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Archive for October, 2009

Enterprise RIA = Transport Tycoon

October 7th, 2009 No comments

I’ve just saw one of the coolest application ever at the MAX Day 2 Keynote. You might think that it’s something about entertainment or a new tweeter thing :) . Well no, the coolest application I’ve seen in a while was actually a business application. FedEx built an app to monitor critical packages (like artwork or cryogenic stuff). And it looks like Transport Tycoon if you remember the old game. You can manage a whole fleet using an app that looks very much like a strategy game. Only that this is for real, with real stuff, real events and real money. Who would have believed 10-15 years ago that the strategy games we played will become the management tools of today. Now I realize that this is not just the RIA and Flex. It’s about building a large interactive system, with sensors,
geolocation, all the hardware and the communication infrastructure. Flex and LCDS was only the cherry on top of the whole thing. I think these kinds of applications are way beyond “cool”. You can really feel the difference that these systems bring in productivity and eventually in our life. I wish we had such applications internally at Adobe :D . Watch out for the MAX Day 2 video, which should be posted soon on AdobeTV.

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Hard Play – No Flash on the iPhone – yet…

October 6th, 2009 9 comments

Last night Adobe announced Flash Player 10.1, which will support a lot of devices including Windows Mobile, Symbian, Android and WebOS (you can find more details in the official press release).
Sounds cool except of course … there is no iPhone there?

I am wondering why that is and what is Apple’s strategy? Everywhere I go people ask me, When will you guys be releasing Flash for iPhone? Why are you not releasing Flash for iPhone? And I don’t know what to tell you, but from what it seems Adobe is going for every smart phone out there. I mean there has been only fingerpointing so far: Apple saying Flash is not good enough, Adobe saying it is and now is delivering it for every other smart-phone.

Now I am wondering what Apple’s strategy is about that. I mean currently let’s face it: iPhone is by far the only significant smart phone out there with a design that was really innovative not only from the hardware point of view. The whole iPhone business ecosystem was way far ahead anything any competitor had put up forward.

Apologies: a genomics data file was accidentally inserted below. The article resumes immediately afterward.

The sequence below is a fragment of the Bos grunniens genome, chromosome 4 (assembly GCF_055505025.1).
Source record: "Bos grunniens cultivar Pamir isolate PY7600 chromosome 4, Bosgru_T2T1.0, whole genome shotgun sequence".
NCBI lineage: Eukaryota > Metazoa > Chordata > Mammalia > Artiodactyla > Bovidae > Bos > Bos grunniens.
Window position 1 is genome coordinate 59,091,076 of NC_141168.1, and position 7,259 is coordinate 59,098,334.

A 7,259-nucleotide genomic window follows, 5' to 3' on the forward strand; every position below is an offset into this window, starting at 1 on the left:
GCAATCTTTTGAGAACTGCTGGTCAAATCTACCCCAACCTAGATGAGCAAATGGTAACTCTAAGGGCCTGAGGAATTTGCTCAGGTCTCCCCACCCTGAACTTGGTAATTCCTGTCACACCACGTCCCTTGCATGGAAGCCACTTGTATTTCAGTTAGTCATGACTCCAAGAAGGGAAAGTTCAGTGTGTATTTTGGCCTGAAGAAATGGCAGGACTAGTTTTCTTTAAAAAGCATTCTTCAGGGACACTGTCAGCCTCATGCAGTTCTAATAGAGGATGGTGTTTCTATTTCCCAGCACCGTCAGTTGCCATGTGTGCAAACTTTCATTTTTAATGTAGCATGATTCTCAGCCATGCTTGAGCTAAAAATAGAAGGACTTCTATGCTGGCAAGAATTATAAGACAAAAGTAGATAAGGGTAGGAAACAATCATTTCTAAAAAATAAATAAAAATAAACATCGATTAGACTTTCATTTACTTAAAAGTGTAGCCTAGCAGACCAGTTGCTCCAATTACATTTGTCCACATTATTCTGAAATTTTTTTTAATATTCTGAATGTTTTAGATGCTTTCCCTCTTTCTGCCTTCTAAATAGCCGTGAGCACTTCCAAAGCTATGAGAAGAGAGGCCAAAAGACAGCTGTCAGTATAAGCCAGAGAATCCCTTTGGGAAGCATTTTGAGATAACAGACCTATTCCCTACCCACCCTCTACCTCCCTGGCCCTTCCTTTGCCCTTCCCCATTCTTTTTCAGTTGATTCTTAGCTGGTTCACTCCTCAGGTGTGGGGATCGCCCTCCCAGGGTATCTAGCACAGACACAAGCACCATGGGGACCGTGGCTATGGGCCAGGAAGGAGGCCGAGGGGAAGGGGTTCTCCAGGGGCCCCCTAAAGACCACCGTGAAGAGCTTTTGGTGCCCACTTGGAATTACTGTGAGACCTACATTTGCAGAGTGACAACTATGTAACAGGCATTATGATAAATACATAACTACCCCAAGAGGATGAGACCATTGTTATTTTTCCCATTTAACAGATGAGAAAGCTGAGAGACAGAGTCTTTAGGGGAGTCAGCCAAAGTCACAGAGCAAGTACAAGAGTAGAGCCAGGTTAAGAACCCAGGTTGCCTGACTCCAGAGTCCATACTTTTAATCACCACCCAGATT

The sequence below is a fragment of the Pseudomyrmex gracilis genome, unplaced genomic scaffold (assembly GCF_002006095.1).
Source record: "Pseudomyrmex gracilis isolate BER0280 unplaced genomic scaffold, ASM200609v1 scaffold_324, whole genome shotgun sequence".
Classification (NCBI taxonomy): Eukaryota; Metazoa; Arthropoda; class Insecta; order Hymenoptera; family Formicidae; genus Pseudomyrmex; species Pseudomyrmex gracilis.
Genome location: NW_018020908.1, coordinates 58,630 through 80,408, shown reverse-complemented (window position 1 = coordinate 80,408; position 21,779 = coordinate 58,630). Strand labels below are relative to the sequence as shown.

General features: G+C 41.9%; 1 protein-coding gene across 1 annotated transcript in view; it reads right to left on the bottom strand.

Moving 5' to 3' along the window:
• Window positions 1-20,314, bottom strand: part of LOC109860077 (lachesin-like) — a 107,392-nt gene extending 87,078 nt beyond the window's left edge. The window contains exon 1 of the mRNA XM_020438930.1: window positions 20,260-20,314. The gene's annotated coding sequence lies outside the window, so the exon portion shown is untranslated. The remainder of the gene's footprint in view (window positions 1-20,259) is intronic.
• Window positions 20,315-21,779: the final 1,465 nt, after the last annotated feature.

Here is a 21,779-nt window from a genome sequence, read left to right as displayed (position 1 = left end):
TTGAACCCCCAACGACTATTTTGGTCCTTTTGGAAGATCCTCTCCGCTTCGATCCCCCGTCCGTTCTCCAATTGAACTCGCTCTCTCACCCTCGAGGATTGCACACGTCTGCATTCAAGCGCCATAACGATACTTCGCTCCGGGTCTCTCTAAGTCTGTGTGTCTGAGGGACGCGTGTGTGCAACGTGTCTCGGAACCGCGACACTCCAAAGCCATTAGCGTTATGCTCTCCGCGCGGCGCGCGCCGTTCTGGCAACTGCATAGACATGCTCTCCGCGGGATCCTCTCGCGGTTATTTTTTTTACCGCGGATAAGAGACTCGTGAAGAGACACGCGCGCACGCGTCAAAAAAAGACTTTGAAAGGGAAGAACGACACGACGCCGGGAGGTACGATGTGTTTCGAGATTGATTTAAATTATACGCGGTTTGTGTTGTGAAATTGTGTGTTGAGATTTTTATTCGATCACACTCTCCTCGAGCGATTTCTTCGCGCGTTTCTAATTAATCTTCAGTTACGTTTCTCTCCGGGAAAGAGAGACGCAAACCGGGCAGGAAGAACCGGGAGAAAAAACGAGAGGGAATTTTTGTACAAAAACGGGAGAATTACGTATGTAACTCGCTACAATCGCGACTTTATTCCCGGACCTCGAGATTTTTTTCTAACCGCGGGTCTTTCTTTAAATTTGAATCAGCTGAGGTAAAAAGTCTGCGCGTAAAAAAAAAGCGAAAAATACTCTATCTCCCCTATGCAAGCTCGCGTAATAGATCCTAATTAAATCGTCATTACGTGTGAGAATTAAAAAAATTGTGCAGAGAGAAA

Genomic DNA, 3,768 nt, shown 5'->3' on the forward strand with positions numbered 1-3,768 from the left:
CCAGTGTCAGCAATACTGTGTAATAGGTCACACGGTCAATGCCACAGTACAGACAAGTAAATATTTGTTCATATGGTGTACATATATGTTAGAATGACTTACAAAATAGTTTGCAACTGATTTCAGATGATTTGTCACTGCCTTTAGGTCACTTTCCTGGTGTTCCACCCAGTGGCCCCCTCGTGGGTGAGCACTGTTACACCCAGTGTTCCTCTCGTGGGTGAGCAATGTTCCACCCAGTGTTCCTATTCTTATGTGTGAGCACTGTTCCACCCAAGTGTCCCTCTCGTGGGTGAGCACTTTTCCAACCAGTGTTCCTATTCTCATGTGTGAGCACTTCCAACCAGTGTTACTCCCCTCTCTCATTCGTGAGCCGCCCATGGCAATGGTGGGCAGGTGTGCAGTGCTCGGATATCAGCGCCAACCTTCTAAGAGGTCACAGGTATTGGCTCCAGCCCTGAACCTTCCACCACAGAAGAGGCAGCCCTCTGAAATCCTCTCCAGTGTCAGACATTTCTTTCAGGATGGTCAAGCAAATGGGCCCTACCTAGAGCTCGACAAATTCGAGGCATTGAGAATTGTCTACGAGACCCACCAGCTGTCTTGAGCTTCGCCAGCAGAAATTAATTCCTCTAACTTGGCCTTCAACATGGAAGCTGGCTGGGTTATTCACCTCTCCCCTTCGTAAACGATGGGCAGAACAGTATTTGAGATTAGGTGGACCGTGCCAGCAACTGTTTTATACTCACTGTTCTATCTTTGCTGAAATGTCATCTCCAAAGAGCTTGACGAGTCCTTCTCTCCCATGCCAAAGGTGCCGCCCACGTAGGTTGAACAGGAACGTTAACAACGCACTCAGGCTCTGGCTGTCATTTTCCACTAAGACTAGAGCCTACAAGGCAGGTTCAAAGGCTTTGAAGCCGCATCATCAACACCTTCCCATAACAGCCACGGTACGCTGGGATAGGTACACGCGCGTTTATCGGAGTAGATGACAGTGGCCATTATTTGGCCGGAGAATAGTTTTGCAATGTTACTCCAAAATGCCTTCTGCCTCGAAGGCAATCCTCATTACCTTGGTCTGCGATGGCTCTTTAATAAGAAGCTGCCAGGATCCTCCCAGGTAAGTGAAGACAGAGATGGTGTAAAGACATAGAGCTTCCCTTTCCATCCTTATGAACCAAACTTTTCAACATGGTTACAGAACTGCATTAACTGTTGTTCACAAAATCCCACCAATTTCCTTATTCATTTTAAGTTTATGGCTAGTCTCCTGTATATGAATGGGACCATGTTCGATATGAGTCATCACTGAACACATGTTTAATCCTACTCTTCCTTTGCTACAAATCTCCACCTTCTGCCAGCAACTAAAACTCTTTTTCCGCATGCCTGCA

But once Apple “got it right” now the spell is broken. Now, the entire industry not only knows what customers want, they are pressured to deliver it fast if they want to still be in this business 5-10 years from now. I think the whole game will change now into a long slog, a down in the trenches fight between Apple and the other big phone hardware manufacturers and telecom operators. Why do I think it will be a long slog? Well Apple did a big blow in the phone market with iPhone but I don’t think they will get 30% of the smart phones market very soon. And even if they get it I doubt that Apple will get 80% of the mobile phone market. And I don’t think they want it. Apple’s strategy is to get the most profitable 10-20% segment of the market, after that the profitability drops and it doesn’t look that nice.

Now back to the trenches. By leaving Flash out of the iPhone, Apple is keeping iPhone out of Flash and it’s betting on its own API to deliver applications and RIAs (I doubt they will adopt Silverlight :) ). With Flash and Silverlight pushing hard for all other smart-phones (which by the way are getting cooler and cooler) I expect that pretty soon they will get to be quite popular. So if Apple insists on using its own API, it will make application development for their platform expensive. If you have the coolest phone put out there, this makes perfect sense. But if the other phone manufacturers get their act together they will soon bridge that gap. With Flash, and soon AIR, support they will be able to reuse development skills and even running code to get people to make applications for their platforms. By making development more expensive on iPone than for the other platforms, Apple will position iPhone as a niche product. This clearly is not a mainstream strategy and playing the niche market with iPhone is a tricky strategy. And with Flash Player 10.1 on all the other phones, it kinda makes iPhone look a little strange because you can’t play video on it.

I wonder what Apple’s move or statement will be especially now that you will be able to compile Flash applications to get them run as native apps on the iPhone.

 

 

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